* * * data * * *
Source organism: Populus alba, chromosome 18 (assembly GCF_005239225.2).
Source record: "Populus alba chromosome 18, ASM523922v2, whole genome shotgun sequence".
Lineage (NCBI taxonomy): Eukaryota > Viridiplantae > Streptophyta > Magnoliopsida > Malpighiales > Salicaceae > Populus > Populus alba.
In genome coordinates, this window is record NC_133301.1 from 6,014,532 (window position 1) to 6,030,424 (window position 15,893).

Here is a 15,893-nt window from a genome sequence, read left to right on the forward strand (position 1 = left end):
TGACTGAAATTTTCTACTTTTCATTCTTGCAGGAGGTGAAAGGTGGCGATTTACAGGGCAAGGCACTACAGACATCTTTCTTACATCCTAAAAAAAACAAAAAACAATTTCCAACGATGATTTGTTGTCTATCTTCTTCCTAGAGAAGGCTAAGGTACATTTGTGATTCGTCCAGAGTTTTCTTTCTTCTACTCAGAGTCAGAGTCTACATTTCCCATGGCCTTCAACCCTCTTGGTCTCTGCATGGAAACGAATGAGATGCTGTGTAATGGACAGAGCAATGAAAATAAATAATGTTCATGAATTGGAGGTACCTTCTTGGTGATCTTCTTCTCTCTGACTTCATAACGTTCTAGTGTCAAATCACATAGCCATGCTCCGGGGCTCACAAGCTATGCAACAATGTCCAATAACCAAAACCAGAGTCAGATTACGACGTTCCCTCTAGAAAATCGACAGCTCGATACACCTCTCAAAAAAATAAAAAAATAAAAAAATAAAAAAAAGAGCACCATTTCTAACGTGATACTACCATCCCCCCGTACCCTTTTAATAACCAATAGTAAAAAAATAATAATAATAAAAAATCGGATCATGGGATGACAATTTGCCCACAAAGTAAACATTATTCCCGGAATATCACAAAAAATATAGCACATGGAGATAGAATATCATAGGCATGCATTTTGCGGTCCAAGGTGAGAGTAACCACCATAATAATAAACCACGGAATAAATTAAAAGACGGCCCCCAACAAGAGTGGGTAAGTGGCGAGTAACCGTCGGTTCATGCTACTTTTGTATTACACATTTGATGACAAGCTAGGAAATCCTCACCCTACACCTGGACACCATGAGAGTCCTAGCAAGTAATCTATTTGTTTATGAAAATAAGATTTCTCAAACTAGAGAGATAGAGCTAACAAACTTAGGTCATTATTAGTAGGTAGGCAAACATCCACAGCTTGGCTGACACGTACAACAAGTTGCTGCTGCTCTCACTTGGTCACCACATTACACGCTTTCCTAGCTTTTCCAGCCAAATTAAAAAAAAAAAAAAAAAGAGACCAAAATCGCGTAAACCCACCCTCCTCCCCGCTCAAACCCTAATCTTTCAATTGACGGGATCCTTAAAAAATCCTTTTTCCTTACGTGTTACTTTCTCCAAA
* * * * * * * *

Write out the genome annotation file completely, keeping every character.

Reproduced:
Source organism: Populus alba, chromosome 18 (assembly GCF_005239225.2).
Source record: "Populus alba chromosome 18, ASM523922v2, whole genome shotgun sequence".
Lineage (NCBI taxonomy): Eukaryota > Viridiplantae > Streptophyta > Magnoliopsida > Malpighiales > Salicaceae > Populus > Populus alba.
In genome coordinates, this window is record NC_133301.1 from 6,014,532 (window position 1) to 6,030,424 (window position 15,893).

Here is a 15,893-nt window from a genome sequence, read left to right on the forward strand (position 1 = left end):
TGACTGAAATTTTCTACTTTTCATTCTTGCAGGAGGTGAAAGGTGGCGATTTACAGGGCAAGGCACTACAGACATCTTTCTTACATCCTAAAAAAAACAAAAAACAATTTCCAACGATGATTTGTTGTCTATCTTCTTCCTAGAGAAGGCTAAGGTACATTTGTGATTCGTCCAGAGTTTTCTTTCTTCTACTCAGAGTCAGAGTCTACATTTCCCATGGCCTTCAACCCTCTTGGTCTCTGCATGGAAACGAATGAGATGCTGTGTAATGGACAGAGCAATGAAAATAAATAATGTTCATGAATTGGAGGTACCTTCTTGGTGATCTTCTTCTCTCTGACTTCATAACGTTCTAGTGTCAAATCACATAGCCATGCTCCGGGGCTCACAAGCTATGCAACAATGTCCAATAACCAAAACCAGAGTCAGATTACGACGTTCCCTCTAGAAAATCGACAGCTCGATACACCTCTCAAAAAAATAAAAAAATAAAAAAATAAAAAAAAGAGCACCATTTCTAACGTGATACTACCATCCCCCCGTACCCTTTTAATAACCAATAGTAAAAAAATAATAATAATAAAAAATCGGATCATGGGATGACAATTTGCCCACAAAGTAAACATTATTCCCGGAATATCACAAAAAATATAGCACATGGAGATAGAATATCATAGGCATGCATTTTGCGGTCCAAGGTGAGAGTAACCACCATAATAATAAACCACGGAATAAATTAAAAGACGGCCCCCAACAAGAGTGGGTAAGTGGCGAGTAACCGTCGGTTCATGCTACTTTTGTATTACACATTTGATGACAAGCTAGGAAATCCTCACCCTACACCTGGACACCATGAGAGTCCTAGCAAGTAATCTATTTGTTTATGAAAATAAGATTTCTCAAACTAGAGAGATAGAGCTAACAAACTTAGGTCATTATTAGTAGGTAGGCAAACATCCACAGCTTGGCTGACACGTACAACAAGTTGCTGCTGCTCTCACTTGGTCACCACATTACACGCTTTCCTAGCTTTTCCAGCCAAATTAAAAAAAAAAAAAAAAAGAGACCAAAATCGCGTAAACCCACCCTCCTCCCCGCTCAAACCCTAATCTTTCAATTGACGGGATCCTTAAAAAATCCTTTTTCCTTACGTGTTACTTTCTCCAAA